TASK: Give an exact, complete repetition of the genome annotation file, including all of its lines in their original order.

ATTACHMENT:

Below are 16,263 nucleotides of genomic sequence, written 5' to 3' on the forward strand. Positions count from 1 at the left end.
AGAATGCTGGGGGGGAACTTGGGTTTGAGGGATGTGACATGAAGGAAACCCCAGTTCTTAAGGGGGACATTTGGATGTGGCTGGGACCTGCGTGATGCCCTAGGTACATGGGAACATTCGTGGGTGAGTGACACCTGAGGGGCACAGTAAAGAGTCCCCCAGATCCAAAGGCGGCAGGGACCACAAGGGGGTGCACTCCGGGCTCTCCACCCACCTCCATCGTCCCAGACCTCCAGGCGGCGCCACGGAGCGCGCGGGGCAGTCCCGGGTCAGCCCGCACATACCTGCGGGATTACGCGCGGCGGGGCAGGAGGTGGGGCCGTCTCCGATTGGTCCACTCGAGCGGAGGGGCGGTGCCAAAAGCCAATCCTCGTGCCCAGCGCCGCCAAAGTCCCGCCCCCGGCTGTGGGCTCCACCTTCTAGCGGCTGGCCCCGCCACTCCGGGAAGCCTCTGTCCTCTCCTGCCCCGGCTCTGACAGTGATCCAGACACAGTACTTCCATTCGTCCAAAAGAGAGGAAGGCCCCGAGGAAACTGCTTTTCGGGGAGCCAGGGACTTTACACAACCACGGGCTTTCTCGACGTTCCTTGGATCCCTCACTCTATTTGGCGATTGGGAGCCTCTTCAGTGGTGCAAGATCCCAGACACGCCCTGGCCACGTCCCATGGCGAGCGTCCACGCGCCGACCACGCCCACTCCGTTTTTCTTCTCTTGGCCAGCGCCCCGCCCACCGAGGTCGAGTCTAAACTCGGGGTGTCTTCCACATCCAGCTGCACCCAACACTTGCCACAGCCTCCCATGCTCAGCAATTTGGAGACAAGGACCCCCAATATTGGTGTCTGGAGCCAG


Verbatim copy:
Below are 16,263 nucleotides of genomic sequence, written 5' to 3' on the forward strand. Positions count from 1 at the left end.
AGAATGCTGGGGGGGAACTTGGGTTTGAGGGATGTGACATGAAGGAAACCCCAGTTCTTAAGGGGGACATTTGGATGTGGCTGGGACCTGCGTGATGCCCTAGGTACATGGGAACATTCGTGGGTGAGTGACACCTGAGGGGCACAGTAAAGAGTCCCCCAGATCCAAAGGCGGCAGGGACCACAAGGGGGTGCACTCCGGGCTCTCCACCCACCTCCATCGTCCCAGACCTCCAGGCGGCGCCACGGAGCGCGCGGGGCAGTCCCGGGTCAGCCCGCACATACCTGCGGGATTACGCGCGGCGGGGCAGGAGGTGGGGCCGTCTCCGATTGGTCCACTCGAGCGGAGGGGCGGTGCCAAAAGCCAATCCTCGTGCCCAGCGCCGCCAAAGTCCCGCCCCCGGCTGTGGGCTCCACCTTCTAGCGGCTGGCCCCGCCACTCCGGGAAGCCTCTGTCCTCTCCTGCCCCGGCTCTGACAGTGATCCAGACACAGTACTTCCATTCGTCCAAAAGAGAGGAAGGCCCCGAGGAAACTGCTTTTCGGGGAGCCAGGGACTTTACACAACCACGGGCTTTCTCGACGTTCCTTGGATCCCTCACTCTATTTGGCGATTGGGAGCCTCTTCAGTGGTGCAAGATCCCAGACACGCCCTGGCCACGTCCCATGGCGAGCGTCCACGCGCCGACCACGCCCACTCCGTTTTTCTTCTCTTGGCCAGCGCCCCGCCCACCGAGGTCGAGTCTAAACTCGGGGTGTCTTCCACATCCAGCTGCACCCAACACTTGCCACAGCCTCCCATGCTCAGCAATTTGGAGACAAGGACCCCCAATATTGGTGTCTGGAGCCAG